An African male lion in the Ugandan wilderness. Photo WCS /Julie Larsen Maher“On World Wildlife Day, I call on people around the world to help raise awareness and to take personal action to help ensure the survival of the world’s big cats and all its precious and fragile biological diversity.” — UN Secretary-General António Guterres
The incalculable value of wildlife
The animals and plants that live in the wild have an intrinsic value and contributes to the ecological, genetic, social, economic, scientific, educational, cultural, recreational and aesthetic aspects of human well-being and sustainable development.
World Wildlife Day is an opportunity to celebrate the many beautiful and varied forms of wild fauna and flora and to raise awareness of the multitude of benefits that conservation provides to people. At the same time, the Day reminds us of the urgent need to step up the fight against wildlife crime and human induced reduction of species, which have wide-ranging economic, environmental and social impacts. Given these various negative effects, Sustainable Development Goal #15 focuses on halting biodiversity loss.
“Big cats: predators under threat”
World Wildlife Day is celebrated in 2018 under the theme “Big cats: predators under threat”.
Big cats are among the most widely recognized and admired animals across the globe. However, today these charismatic predators are facing many and varied threats, which are mostly caused by human activities. Overall, their populations are declining at a disturbing rate due to loss of habitat and prey, conflicts with people, poaching and illegal trade. For example, tiger populations plummeted by 95% over the past 100 years and African lion populations dropped by 40% in just 20 years. But a range of measures are underway to arrest this decline.
Lemurs’ Park near Antananarivo (Madagascar). UN Photo/Mark Garten
On 20 December 2013, the Sixty-eighth session of the United Nations General Assembly decided to proclaim 3 March as World Wildlife Day to celebrate and raise awareness of the world’s wild fauna and flora. The date is the day of the adoption of the Convention on International Trade in Endangered Species of Wild Fauna and Flora (CITES) in 1973, which plays an important role in ensuring that international trade does not threaten the species’ survival.
Previously, 3 March had been designated as World Wildlife Day in a resolution made at the 16th meeting of the Conference of the Parties to CITES (CoP16) held in Bangkok from 3 to 14 March 2013. The CITES resolution was sponsored by the Kingdom of Thailand, the Host of CITES CoP16, which transmitted the outcomes of CITES CoP16 to the UN General Assembly.
The secretariat of the Convention on International Trade in Endangered Species of Wild Fauna and Flora (CITES), in collaboration with other relevant United Nations organizations, facilitates the implementation of World Wildlife Day.
With 183 Member States, CITES remains one of the world’s most powerful tools for biodiversity conservation through the regulation of trade in wild fauna and flora.
A bee pollinating a flower in Kenya’s Kerio Valley. Photo FAO/Dino Martins
Secretary-General’s Message for 2018
On World Wildlife Day we focus on the important role the planet’s wild animals and plants play in our cultures and the sustainability of our societies. This year, the spotlight falls on the world’s big cats. These magnificent predators, which include species such as cheetahs, jaguars, leopards, lions, pumas, snow leopards and tigers, are found from Africa to Asia and the Americas.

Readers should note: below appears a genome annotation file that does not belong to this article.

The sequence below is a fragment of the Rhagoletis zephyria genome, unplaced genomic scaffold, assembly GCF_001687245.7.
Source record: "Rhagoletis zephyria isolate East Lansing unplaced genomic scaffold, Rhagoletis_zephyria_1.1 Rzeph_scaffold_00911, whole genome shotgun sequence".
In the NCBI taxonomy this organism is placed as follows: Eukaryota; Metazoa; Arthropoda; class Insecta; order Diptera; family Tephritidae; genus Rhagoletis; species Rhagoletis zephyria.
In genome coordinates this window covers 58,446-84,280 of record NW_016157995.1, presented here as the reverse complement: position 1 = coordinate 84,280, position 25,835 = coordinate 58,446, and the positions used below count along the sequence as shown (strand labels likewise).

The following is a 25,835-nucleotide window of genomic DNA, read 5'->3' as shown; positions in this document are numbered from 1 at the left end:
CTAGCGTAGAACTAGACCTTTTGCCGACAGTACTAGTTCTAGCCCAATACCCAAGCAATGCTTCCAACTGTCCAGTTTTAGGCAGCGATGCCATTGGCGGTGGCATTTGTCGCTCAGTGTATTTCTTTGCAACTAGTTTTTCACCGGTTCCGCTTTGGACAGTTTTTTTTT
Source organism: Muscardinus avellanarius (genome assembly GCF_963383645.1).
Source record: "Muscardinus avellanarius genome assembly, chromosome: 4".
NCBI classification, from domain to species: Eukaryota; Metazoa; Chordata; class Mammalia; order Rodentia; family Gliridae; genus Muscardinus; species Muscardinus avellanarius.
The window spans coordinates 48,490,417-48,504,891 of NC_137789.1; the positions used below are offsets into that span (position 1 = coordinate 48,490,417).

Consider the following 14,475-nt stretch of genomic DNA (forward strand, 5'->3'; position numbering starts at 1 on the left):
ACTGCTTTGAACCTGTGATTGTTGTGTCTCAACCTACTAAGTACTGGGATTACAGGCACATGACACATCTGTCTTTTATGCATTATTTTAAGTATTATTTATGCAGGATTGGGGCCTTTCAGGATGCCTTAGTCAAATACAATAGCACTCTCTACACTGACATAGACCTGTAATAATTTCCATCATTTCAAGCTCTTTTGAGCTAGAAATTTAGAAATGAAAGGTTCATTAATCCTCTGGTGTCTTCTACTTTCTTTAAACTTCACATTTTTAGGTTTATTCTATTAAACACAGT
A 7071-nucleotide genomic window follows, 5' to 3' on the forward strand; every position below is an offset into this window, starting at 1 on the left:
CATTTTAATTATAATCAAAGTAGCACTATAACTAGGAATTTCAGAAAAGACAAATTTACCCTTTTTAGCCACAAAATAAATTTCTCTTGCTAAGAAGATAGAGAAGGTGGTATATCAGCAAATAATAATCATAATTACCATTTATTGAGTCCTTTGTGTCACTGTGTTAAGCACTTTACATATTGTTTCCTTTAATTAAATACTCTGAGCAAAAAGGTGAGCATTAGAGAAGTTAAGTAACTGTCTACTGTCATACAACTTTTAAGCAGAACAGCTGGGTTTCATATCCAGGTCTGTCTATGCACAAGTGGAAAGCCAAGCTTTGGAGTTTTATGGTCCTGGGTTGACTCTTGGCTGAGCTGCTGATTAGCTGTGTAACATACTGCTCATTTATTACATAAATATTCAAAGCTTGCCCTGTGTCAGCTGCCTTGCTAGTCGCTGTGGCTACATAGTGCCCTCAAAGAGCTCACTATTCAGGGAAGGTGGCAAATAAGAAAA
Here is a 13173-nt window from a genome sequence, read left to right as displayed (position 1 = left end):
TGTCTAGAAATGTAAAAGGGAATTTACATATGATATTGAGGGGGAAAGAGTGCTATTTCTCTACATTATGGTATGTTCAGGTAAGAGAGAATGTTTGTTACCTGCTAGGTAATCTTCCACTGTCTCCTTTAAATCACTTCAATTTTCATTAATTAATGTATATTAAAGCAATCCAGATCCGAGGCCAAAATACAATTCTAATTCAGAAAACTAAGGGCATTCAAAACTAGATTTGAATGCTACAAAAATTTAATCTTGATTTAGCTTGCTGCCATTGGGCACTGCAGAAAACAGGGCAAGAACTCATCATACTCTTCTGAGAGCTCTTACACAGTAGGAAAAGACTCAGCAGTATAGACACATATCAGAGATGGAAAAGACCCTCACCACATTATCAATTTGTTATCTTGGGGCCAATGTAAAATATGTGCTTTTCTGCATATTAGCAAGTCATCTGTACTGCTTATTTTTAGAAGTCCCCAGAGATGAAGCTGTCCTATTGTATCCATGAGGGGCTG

These charismatic creatures are universally revered for their grace and power, yet they are increasingly in danger of extinction. Big cats have undergone a massive decline in recent times. Just over a century ago, there were as many as 100,000 wild tigers living in Asia. Today, fewer than 4,000 remain. They have lost 96 per cent of their historic range.
The story is similar for all the big cats. They are collectively under threat from habitat loss, climate change, poaching, illicit trafficking, and human-wildlife conflict. We are the cause of their decline, so we can also be their salvation.
The Sustainable Development Goals include specific targets to end the poaching and illegal trafficking of protected species of wild fauna and flora. Last year, United Nations Member States adopted the third in a series of ground-breaking resolutions to tackle this major cause of wildlife decline, and governments, civil society and the private sector actors around the globe are combining to translate this resolve into action.
Ultimately, the solution to saving big cats and other threatened and endangered species is conservation policy based on sound science and the rule of law. It must also give full consideration to the needs of local people. When local communities and economies benefit from wildlife conservation, strategies are much more likely to succeed.
Big cats are keystone species. Protecting them also protects the vast landscapes they inhabit and the wide variety of life they harbour. It is a gateway to protecting entire ecosystems that are crucial to our planet’s health.
Many brave park rangers and law enforcement officers are fighting wildlife crimes in the field, putting their lives at risk to protect our most threatened species. But wildlife conservation is a shared responsibility. On World Wildlife Day, I call on people around the world to help raise awareness and to take personal action to help ensure the survival of the world’s big cats and all its precious and fragile biological diversity.
Detail of palm leaves in the Primeval Palm forest in the Vallée de Mai Nature Reserve in Praslin Island (Seychelles). UN Photo/Mark Garten